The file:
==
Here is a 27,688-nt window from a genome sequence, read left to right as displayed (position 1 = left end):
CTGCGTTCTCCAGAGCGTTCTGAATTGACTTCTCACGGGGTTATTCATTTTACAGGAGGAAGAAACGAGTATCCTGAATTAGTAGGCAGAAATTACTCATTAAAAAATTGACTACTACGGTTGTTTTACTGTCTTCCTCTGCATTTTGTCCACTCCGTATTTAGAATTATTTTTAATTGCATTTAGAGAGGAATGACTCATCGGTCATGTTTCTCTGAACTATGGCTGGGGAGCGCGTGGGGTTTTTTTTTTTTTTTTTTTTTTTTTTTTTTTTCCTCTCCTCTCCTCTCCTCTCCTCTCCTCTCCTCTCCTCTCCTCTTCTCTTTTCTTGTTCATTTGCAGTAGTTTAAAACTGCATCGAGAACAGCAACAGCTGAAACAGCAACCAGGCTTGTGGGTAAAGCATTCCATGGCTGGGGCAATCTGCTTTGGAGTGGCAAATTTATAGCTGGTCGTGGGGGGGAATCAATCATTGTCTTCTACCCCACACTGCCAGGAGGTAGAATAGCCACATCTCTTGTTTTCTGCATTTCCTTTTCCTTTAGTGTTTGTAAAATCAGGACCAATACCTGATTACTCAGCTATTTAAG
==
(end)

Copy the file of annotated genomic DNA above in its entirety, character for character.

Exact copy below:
Here is a 27,688-nt window from a genome sequence, read left to right as displayed (position 1 = left end):
CTGCGTTCTCCAGAGCGTTCTGAATTGACTTCTCACGGGGTTATTCATTTTACAGGAGGAAGAAACGAGTATCCTGAATTAGTAGGCAGAAATTACTCATTAAAAAATTGACTACTACGGTTGTTTTACTGTCTTCCTCTGCATTTTGTCCACTCCGTATTTAGAATTATTTTTAATTGCATTTAGAGAGGAATGACTCATCGGTCATGTTTCTCTGAACTATGGCTGGGGAGCGCGTGGGGTTTTTTTTTTTTTTTTTTTTTTTTTTTTTTTTCCTCTCCTCTCCTCTCCTCTCCTCTCCTCTCCTCTCCTCTCCTCTTCTCTTTTCTTGTTCATTTGCAGTAGTTTAAAACTGCATCGAGAACAGCAACAGCTGAAACAGCAACCAGGCTTGTGGGTAAAGCATTCCATGGCTGGGGCAATCTGCTTTGGAGTGGCAAATTTATAGCTGGTCGTGGGGGGGAATCAATCATTGTCTTCTACCCCACACTGCCAGGAGGTAGAATAGCCACATCTCTTGTTTTCTGCATTTCCTTTTCCTTTAGTGTTTGTAAAATCAGGACCAATACCTGATTACTCAGCTATTTAAG